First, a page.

Canada Post said Friday it is reviewing how it uses data for tailored marketing campaigns after the federal privacy watchdog found the post office was breaking the law by gleaning information from the outsides of envelopes and packages.
Privacy commissioner Philippe Dufresne said in a report released this week that information collected for the post office's Smartmail Marketing Program includes data about where individuals live and what type of online shopping they do, based on who sends them parcels.
The information is then used to help build marketing lists that Canada Post rents to businesses.
The commissioner found Canada Post had not obtained authorization from individuals to indirectly collect such personal information, a violation of Section 5 of the Privacy Act.
He recommended Canada Post stop the practice until it can seek and obtain consent from Canadians.
Dufresne's report said the post office disagreed with his conclusion and declined to take the corrective action.
The post office shifted course Friday, saying in a statement it understands the public might have concerns and that it will live up to the standards that Canadians expect.
"We are trusted to handle Canadians' personal information every day. There is nothing more important to us than maintaining that trust with Canadians."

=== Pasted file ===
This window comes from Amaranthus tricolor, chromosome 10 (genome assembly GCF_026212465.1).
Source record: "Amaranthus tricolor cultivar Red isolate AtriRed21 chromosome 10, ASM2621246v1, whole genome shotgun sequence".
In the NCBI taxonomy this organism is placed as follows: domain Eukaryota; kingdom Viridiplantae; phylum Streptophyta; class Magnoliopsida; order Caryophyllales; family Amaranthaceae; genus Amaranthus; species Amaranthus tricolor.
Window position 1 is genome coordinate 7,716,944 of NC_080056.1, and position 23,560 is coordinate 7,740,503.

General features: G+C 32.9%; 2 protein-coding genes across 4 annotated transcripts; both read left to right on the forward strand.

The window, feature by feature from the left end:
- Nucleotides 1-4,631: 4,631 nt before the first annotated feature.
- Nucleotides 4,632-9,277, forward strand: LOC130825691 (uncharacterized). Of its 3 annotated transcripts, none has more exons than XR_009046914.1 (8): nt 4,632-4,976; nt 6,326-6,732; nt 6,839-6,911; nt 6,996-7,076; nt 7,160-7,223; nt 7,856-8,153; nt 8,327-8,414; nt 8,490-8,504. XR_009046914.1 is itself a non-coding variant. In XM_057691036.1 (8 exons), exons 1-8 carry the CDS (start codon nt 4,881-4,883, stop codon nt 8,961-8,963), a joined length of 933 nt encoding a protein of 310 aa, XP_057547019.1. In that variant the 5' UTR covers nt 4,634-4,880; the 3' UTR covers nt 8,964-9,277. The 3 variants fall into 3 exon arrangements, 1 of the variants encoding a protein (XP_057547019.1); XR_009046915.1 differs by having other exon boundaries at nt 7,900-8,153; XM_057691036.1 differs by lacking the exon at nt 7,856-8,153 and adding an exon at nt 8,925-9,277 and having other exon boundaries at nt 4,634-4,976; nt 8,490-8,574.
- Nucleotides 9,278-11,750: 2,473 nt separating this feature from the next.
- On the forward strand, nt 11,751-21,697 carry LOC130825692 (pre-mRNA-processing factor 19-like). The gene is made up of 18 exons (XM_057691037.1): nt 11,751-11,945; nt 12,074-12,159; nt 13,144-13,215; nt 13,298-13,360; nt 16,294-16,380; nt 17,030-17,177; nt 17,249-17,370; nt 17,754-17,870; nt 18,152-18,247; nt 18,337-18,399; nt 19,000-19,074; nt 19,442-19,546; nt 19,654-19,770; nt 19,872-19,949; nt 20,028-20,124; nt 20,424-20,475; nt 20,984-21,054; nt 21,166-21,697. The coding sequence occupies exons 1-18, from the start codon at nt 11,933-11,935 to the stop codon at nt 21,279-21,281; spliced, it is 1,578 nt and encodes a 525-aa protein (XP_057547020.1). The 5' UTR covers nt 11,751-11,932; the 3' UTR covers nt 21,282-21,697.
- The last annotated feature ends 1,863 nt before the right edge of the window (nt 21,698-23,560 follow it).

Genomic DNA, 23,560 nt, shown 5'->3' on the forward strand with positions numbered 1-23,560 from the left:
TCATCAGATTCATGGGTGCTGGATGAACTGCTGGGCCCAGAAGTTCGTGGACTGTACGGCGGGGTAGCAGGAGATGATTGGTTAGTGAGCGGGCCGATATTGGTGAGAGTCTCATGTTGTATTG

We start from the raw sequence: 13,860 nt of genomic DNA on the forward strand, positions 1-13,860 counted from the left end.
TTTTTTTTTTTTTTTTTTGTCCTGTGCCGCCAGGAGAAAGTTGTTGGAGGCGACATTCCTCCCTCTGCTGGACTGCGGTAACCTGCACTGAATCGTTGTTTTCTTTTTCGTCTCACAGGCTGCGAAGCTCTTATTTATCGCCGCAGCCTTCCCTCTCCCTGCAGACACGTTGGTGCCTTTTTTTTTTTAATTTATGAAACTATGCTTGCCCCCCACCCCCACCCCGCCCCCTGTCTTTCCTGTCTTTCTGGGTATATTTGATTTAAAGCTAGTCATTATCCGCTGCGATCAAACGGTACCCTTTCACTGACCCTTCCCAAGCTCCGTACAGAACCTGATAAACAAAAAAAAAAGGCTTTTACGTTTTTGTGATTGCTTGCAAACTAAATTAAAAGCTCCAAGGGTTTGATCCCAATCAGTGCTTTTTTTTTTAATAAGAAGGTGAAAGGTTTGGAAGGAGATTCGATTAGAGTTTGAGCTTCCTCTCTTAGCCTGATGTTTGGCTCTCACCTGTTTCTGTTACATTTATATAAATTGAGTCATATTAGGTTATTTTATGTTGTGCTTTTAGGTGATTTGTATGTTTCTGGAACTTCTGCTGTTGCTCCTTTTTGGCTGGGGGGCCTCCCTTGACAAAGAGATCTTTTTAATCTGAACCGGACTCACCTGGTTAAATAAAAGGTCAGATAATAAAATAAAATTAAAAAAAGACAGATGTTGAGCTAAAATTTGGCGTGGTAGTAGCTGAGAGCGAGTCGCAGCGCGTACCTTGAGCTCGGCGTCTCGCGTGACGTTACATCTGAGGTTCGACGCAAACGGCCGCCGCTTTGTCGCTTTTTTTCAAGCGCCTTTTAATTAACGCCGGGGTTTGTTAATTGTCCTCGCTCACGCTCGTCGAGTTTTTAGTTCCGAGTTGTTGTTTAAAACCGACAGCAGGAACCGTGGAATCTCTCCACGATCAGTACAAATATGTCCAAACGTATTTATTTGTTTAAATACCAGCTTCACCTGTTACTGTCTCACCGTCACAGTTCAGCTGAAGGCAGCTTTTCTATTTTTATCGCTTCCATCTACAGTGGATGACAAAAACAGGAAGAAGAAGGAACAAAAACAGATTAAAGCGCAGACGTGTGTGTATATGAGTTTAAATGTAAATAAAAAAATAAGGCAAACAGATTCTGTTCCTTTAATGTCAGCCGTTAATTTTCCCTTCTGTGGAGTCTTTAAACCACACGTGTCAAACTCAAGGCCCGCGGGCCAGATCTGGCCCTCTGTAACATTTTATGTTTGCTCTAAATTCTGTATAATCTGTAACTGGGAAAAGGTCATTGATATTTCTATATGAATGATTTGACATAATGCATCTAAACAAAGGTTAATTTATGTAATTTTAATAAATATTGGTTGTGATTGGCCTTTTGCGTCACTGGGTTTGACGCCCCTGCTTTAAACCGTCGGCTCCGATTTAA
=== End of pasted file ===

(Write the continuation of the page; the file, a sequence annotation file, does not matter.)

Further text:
Canada Post said it is committed to the privacy law and the protections it places on personal information, and will therefore conduct a review of its data services program.
Dufresne's office began its investigation following a complaint from a man who received marketing material from a Toronto restaurant with his name and full apartment address on the envelope, including the suite number.
Under the marketing program, Canada Post engages mail service providers that prepare and send direct mailouts to customers. Although not all campaigns include recipients' full addresses, post office research indicates people are more likely to open addressed mail than unaddressed mail.
Dufresne's report said Canada Post had argued that it has the permission of Canadian households to deliver mail to their addresses, and to request "re-permission to deliver their mail would be absurd.''
The post office also suggested that individuals could opt out of the program via the Canada Post website and, in not using the opt-out, people implicitly authorize the use of their personal information for the marketing program.
The commissioner rejected these arguments.
Canada Post said Friday that while its internal review proceeds, it will take greater steps to increase transparency and awareness of its approach, while streamlining and providing greater visibility for its opt-out programs.
"Through it all, we will continue to work closely with the Office of the Privacy Commissioner."
Dufresne's office had no immediate comment on the Canada Post review.